For clarity, the following clinical definitions were used: Current smoking was defined as smoking within the last 3 months. Hypertension was defined as either current use of antihypertensive drug treatment, or a previously recorded blood pressure ≥ 160 mmHg systolic or ≥ 95 mmHg diastolic. Diabetes mellitus was defined as the need for oral anti-diabetic agents, a previous fasting glucose ≥ 11.1 mmol/L or a diagnostic oral glucose tolerance test. Hypercholesterolaemia was defined as a total serum cholesterol ≥ 5 mmol/L or current statin use.
Procedural data collected included the indication for the procedure and venous sheath size (5/6F) used. MynxGrip® device efficacy was defined as the ability of device to achieve ‘full haemostasis’ within a minute following deployment as per manufacturer’s instructions. MynxGrip® device failure p < pressure to achieve haemostasis’. MynxGrip® device safety was assessed by including any bleeding from the venotomy site, haematoma formation, haemoglobin drop requiring transfusion, local or systemic infections, deep vein thrombosis or re-admission with any access-site related complications within 30 days of discharge. The discharge date and length of hospital stay was also recorded.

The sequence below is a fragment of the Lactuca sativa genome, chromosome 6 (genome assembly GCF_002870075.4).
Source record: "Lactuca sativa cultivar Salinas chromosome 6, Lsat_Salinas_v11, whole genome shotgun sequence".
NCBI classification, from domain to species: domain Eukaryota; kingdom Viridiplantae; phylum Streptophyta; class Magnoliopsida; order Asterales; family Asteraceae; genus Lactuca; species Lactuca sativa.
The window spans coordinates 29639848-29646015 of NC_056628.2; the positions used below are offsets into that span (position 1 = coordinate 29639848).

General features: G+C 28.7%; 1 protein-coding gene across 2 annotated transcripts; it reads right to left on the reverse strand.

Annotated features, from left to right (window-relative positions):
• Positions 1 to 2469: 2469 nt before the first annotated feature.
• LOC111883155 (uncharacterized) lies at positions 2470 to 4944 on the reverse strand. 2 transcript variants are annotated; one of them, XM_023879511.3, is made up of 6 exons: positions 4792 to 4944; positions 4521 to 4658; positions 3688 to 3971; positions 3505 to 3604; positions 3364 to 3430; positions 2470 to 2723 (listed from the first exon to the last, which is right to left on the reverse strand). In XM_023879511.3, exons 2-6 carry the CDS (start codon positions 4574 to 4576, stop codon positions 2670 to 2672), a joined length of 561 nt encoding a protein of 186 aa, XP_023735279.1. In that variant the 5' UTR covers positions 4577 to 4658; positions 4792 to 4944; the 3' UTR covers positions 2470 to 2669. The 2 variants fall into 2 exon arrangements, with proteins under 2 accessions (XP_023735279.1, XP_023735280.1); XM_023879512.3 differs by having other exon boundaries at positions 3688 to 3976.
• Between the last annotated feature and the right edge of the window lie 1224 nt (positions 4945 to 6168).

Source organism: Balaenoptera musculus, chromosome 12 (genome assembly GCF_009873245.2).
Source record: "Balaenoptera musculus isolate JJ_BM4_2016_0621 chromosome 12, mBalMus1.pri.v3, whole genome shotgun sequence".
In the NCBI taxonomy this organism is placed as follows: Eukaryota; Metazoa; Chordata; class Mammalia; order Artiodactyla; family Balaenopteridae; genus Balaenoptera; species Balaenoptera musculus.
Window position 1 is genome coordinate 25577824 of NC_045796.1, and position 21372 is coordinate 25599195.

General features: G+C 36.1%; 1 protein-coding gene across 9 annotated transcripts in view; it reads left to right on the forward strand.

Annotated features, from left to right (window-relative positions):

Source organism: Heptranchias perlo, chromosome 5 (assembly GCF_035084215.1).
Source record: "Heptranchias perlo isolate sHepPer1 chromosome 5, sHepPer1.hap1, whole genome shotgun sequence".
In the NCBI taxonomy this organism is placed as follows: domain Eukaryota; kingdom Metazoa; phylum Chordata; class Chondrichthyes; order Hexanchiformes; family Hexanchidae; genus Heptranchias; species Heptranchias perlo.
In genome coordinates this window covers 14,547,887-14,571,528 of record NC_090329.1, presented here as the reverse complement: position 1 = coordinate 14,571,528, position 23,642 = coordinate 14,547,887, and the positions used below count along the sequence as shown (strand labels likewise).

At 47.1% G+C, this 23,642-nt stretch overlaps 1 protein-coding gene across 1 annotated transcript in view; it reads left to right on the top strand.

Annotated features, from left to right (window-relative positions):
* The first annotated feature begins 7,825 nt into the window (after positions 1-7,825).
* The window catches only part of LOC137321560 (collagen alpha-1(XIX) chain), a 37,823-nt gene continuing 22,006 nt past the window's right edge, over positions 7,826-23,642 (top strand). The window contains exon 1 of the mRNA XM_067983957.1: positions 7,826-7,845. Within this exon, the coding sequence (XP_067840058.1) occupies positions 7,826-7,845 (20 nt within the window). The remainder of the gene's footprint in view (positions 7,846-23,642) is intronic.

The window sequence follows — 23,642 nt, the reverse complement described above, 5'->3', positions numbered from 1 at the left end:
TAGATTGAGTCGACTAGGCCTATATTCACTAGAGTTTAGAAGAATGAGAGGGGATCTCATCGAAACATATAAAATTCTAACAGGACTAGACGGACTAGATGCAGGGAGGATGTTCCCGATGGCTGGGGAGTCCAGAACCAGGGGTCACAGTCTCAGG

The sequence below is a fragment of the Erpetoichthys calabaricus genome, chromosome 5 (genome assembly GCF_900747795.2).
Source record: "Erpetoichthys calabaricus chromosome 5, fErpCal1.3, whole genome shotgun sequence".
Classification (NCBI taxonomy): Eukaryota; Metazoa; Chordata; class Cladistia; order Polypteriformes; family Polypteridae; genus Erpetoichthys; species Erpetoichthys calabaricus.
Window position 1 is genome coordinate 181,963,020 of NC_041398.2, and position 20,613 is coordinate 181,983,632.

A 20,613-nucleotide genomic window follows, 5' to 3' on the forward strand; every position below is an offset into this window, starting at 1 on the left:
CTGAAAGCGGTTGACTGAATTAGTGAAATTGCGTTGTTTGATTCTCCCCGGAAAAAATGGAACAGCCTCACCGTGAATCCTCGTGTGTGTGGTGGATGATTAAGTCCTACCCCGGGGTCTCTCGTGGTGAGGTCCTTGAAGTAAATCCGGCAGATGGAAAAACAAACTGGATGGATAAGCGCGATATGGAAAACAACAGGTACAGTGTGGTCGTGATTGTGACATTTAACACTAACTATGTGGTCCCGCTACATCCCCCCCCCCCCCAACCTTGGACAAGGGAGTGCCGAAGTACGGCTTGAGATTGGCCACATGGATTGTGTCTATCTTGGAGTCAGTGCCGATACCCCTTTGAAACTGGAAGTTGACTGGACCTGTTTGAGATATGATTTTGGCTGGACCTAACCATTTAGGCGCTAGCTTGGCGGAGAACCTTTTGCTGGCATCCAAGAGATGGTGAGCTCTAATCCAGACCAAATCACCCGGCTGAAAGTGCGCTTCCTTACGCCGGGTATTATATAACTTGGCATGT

GraphPad Prism was used for data analysis and appropriate t-tests were applied according to categorical or continuous data. For all analyses, the criterion for statistical significance was set at p < .05.